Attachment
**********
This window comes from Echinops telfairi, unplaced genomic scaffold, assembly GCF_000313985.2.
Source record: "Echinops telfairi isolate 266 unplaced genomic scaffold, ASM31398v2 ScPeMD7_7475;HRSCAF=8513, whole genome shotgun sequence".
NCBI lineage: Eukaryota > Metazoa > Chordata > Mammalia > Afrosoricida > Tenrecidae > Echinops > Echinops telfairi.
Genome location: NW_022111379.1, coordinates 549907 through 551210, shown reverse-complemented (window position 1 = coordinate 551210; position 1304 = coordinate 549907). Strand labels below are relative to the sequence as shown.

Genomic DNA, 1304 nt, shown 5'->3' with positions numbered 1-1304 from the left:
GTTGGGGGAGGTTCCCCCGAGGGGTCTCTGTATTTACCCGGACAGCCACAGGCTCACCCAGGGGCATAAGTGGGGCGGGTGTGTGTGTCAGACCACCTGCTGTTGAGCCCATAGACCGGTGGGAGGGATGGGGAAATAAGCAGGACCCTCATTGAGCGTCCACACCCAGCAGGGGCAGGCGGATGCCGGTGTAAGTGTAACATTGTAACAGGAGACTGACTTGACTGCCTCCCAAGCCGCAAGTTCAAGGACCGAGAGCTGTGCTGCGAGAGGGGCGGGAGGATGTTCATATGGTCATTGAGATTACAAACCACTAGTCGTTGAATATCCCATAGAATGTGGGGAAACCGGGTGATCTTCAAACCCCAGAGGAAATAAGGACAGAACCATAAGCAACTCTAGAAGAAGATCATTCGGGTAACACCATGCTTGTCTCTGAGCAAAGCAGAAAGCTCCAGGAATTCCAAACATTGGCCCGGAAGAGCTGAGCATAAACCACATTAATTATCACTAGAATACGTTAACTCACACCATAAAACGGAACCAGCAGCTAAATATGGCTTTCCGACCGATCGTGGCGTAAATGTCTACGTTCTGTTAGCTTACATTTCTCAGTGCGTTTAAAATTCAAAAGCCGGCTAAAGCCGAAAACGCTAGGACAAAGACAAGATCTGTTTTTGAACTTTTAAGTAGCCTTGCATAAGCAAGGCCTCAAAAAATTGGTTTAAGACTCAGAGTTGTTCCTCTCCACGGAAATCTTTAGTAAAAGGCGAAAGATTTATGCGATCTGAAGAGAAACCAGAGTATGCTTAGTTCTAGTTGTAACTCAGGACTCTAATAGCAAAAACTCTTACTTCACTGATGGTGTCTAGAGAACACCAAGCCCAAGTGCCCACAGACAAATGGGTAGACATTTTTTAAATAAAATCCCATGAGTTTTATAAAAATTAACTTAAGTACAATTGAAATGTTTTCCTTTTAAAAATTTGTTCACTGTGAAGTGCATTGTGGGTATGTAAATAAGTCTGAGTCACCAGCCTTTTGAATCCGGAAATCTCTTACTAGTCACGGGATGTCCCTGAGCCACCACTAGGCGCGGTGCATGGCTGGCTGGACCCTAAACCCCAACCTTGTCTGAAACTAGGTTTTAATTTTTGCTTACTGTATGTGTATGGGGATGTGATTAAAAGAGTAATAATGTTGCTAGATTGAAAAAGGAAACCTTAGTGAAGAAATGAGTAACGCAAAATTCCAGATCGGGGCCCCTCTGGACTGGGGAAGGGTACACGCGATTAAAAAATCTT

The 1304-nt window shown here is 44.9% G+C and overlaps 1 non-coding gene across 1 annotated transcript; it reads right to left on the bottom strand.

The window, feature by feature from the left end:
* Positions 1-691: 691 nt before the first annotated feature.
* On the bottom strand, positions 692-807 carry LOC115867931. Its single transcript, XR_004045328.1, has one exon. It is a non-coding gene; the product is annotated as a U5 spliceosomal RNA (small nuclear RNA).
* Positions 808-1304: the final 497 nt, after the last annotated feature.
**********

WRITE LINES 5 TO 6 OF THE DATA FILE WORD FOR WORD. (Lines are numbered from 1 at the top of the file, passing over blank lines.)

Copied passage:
Genomic DNA, 1304 nt, shown 5'->3' with positions numbered 1-1304 from the left:
GTTGGGGGAGGTTCCCCCGAGGGGTCTCTGTATTTACCCGGACAGCCACAGGCTCACCCAGGGGCATAAGTGGGGCGGGTGTGTGTGTCAGACCACCTGCTGTTGAGCCCATAGACCGGTGGGAGGGATGGGGAAATAAGCAGGACCCTCATTGAGCGTCCACACCCAGCAGGGGCAGGCGGATGCCGGTGTAAGTGTAACATTGTAACAGGAGACTGACTTGACTGCCTCCCAAGCCGCAAGTTCAAGGACCGAGAGCTGTGCTGCGAGAGGGGCGGGAGGATGTTCATATGGTCATTGAGATTACAAACCACTAGTCGTTGAATATCCCATAGAATGTGGGGAAACCGGGTGATCTTCAAACCCCAGAGGAAATAAGGACAGAACCATAAGCAACTCTAGAAGAAGATCATTCGGGTAACACCATGCTTGTCTCTGAGCAAAGCAGAAAGCTCCAGGAATTCCAAACATTGGCCCGGAAGAGCTGAGCATAAACCACATTAATTATCACTAGAATACGTTAACTCACACCATAAAACGGAACCAGCAGCTAAATATGGCTTTCCGACCGATCGTGGCGTAAATGTCTACGTTCTGTTAGCTTACATTTCTCAGTGCGTTTAAAATTCAAAAGCCGGCTAAAGCCGAAAACGCTAGGACAAAGACAAGATCTGTTTTTGAACTTTTAAGTAGCCTTGCATAAGCAAGGCCTCAAAAAATTGGTTTAAGACTCAGAGTTGTTCCTCTCCACGGAAATCTTTAGTAAAAGGCGAAAGATTTATGCGATCTGAAGAGAAACCAGAGTATGCTTAGTTCTAGTTGTAACTCAGGACTCTAATAGCAAAAACTCTTACTTCACTGATGGTGTCTAGAGAACACCAAGCCCAAGTGCCCACAGACAAATGGGTAGACATTTTTTAAATAAAATCCCATGAGTTTTATAAAAATTAACTTAAGTACAATTGAAATGTTTTCCTTTTAAAAATTTGTTCACTGTGAAGTGCATTGTGGGTATGTAAATAAGTCTGAGTCACCAGCCTTTTGAATCCGGAAATCTCTTACTAGTCACGGGATGTCCCTGAGCCACCACTAGGCGCGGTGCATGGCTGGCTGGACCCTAAACCCCAACCTTGTCTGAAACTAGGTTTTAATTTTTGCTTACTGTATGTGTATGGGGATGTGATTAAAAGAGTAATAATGTTGCTAGATTGAAAAAGGAAACCTTAGTGAAGAAATGAGTAACGCAAAATTCCAGATCGGGGCCCCTCTGGACTGGGGAAGGGTACACGCGATTAAAAAATCTT